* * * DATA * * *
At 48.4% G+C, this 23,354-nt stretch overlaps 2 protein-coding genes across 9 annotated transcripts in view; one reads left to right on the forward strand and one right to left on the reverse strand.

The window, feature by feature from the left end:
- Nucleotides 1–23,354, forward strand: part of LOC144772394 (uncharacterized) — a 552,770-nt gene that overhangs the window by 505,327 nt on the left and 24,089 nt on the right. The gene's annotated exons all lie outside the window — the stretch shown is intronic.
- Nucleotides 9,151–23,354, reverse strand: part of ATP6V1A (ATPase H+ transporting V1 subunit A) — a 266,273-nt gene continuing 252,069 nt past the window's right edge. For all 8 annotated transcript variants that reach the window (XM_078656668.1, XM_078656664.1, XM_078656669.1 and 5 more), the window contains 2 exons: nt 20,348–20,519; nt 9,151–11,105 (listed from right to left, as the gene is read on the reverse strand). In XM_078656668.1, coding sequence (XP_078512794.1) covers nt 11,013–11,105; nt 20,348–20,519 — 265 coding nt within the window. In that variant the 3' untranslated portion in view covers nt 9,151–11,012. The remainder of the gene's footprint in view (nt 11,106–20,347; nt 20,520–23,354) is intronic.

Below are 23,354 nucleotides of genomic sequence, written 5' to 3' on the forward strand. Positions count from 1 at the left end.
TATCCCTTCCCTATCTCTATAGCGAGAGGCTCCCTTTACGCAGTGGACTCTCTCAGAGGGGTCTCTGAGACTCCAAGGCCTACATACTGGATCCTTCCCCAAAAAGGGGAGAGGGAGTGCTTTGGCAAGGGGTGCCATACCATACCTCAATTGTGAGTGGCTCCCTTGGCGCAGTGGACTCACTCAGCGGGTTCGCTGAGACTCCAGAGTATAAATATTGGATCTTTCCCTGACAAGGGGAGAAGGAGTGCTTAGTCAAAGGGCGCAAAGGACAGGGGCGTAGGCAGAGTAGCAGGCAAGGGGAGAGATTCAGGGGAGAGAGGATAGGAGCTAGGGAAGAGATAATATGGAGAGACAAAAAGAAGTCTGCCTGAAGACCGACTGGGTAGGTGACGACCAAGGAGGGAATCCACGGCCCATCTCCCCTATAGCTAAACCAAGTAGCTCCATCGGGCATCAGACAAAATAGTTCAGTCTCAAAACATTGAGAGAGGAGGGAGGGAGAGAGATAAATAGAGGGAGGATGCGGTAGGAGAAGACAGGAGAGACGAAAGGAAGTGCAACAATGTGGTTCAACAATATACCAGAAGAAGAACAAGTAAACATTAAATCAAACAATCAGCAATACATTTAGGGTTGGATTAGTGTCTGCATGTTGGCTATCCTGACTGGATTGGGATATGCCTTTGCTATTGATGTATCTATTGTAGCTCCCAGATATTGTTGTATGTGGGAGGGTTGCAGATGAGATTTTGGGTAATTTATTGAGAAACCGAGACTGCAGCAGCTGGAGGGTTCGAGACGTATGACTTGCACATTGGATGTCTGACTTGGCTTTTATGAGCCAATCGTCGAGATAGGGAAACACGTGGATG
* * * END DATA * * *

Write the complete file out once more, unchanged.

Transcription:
At 48.4% G+C, this 23,354-nt stretch overlaps 2 protein-coding genes across 9 annotated transcripts in view; one reads left to right on the forward strand and one right to left on the reverse strand.

The window, feature by feature from the left end:
- Nucleotides 1–23,354, forward strand: part of LOC144772394 (uncharacterized) — a 552,770-nt gene that overhangs the window by 505,327 nt on the left and 24,089 nt on the right. The gene's annotated exons all lie outside the window — the stretch shown is intronic.
- Nucleotides 9,151–23,354, reverse strand: part of ATP6V1A (ATPase H+ transporting V1 subunit A) — a 266,273-nt gene continuing 252,069 nt past the window's right edge. For all 8 annotated transcript variants that reach the window (XM_078656668.1, XM_078656664.1, XM_078656669.1 and 5 more), the window contains 2 exons: nt 20,348–20,519; nt 9,151–11,105 (listed from right to left, as the gene is read on the reverse strand). In XM_078656668.1, coding sequence (XP_078512794.1) covers nt 11,013–11,105; nt 20,348–20,519 — 265 coding nt within the window. In that variant the 3' untranslated portion in view covers nt 9,151–11,012. The remainder of the gene's footprint in view (nt 11,106–20,347; nt 20,520–23,354) is intronic.

Below are 23,354 nucleotides of genomic sequence, written 5' to 3' on the forward strand. Positions count from 1 at the left end.
TATCCCTTCCCTATCTCTATAGCGAGAGGCTCCCTTTACGCAGTGGACTCTCTCAGAGGGGTCTCTGAGACTCCAAGGCCTACATACTGGATCCTTCCCCAAAAAGGGGAGAGGGAGTGCTTTGGCAAGGGGTGCCATACCATACCTCAATTGTGAGTGGCTCCCTTGGCGCAGTGGACTCACTCAGCGGGTTCGCTGAGACTCCAGAGTATAAATATTGGATCTTTCCCTGACAAGGGGAGAAGGAGTGCTTAGTCAAAGGGCGCAAAGGACAGGGGCGTAGGCAGAGTAGCAGGCAAGGGGAGAGATTCAGGGGAGAGAGGATAGGAGCTAGGGAAGAGATAATATGGAGAGACAAAAAGAAGTCTGCCTGAAGACCGACTGGGTAGGTGACGACCAAGGAGGGAATCCACGGCCCATCTCCCCTATAGCTAAACCAAGTAGCTCCATCGGGCATCAGACAAAATAGTTCAGTCTCAAAACATTGAGAGAGGAGGGAGGGAGAGAGATAAATAGAGGGAGGATGCGGTAGGAGAAGACAGGAGAGACGAAAGGAAGTGCAACAATGTGGTTCAACAATATACCAGAAGAAGAACAAGTAAACATTAAATCAAACAATCAGCAATACATTTAGGGTTGGATTAGTGTCTGCATGTTGGCTATCCTGACTGGATTGGGATATGCCTTTGCTATTGATGTATCTATTGTAGCTCCCAGATATTGTTGTATGTGGGAGGGTTGCAGATGAGATTTTGGGTAATTTATTGAGAAACCGAGACTGCAGCAGCTGGAGGGTTCGAGACGTATGACTTGCACATTGGATGTCTGACTTGGCTTTTATGAGCCAATCGTCGAGATAGGGAAACACGTGGATG